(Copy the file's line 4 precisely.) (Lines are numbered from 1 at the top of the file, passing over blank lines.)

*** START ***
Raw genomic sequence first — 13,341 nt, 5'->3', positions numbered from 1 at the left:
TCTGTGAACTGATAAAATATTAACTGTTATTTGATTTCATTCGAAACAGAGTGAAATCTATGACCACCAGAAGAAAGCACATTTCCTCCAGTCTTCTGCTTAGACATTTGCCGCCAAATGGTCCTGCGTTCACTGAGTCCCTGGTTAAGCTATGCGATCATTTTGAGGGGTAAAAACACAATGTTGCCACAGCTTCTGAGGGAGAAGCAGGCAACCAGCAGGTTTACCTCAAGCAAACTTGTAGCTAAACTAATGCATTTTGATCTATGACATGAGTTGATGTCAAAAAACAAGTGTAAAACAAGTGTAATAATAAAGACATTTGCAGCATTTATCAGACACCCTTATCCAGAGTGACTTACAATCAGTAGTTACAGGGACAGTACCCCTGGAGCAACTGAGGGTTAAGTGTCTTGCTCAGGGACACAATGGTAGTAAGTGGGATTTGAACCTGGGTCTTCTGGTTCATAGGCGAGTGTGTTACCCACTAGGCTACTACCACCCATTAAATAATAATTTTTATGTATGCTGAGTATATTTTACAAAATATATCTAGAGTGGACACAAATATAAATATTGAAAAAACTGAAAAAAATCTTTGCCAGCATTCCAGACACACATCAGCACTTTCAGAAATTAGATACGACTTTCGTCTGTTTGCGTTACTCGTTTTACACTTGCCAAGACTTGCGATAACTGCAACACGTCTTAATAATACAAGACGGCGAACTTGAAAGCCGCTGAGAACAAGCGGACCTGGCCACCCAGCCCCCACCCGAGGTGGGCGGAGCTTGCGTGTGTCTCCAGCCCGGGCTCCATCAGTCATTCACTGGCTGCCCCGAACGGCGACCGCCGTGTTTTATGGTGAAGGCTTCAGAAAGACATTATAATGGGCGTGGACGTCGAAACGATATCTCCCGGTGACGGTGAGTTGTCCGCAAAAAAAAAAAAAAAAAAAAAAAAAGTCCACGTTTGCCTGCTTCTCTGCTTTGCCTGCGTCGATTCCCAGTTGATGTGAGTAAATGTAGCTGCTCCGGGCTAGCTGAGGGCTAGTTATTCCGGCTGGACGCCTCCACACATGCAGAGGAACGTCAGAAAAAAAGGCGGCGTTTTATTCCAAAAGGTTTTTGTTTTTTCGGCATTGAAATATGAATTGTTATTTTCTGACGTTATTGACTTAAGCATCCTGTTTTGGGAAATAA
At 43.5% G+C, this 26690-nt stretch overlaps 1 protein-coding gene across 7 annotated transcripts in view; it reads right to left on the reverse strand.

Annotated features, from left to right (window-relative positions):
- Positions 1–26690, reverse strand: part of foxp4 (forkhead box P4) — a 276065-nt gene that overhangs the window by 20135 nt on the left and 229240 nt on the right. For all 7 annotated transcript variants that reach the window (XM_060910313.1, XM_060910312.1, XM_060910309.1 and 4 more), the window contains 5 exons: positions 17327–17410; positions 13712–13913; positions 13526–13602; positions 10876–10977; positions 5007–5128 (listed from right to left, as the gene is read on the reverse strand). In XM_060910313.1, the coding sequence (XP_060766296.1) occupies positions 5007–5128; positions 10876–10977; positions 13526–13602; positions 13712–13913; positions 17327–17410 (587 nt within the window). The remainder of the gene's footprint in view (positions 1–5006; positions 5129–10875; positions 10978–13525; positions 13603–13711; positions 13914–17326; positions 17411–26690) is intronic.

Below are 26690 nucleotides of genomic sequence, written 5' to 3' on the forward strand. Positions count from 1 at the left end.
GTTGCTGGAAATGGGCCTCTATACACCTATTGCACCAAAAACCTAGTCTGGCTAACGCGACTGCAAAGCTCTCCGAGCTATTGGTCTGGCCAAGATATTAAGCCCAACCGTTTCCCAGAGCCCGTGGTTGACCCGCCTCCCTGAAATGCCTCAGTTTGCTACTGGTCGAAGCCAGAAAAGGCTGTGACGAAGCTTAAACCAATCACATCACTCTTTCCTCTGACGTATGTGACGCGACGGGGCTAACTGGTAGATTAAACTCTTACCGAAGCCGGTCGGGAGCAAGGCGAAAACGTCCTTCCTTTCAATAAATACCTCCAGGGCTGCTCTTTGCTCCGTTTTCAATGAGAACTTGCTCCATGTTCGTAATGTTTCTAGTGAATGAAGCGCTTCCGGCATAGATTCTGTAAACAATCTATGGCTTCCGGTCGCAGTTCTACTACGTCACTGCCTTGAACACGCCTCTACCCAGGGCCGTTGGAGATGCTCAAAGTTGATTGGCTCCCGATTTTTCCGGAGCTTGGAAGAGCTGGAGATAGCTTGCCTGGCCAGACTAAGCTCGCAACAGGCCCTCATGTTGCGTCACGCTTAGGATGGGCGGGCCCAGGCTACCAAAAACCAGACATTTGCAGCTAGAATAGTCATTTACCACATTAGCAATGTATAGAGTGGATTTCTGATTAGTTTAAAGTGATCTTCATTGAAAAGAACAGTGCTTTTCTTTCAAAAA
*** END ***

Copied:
Annotated features, from left to right (window-relative positions):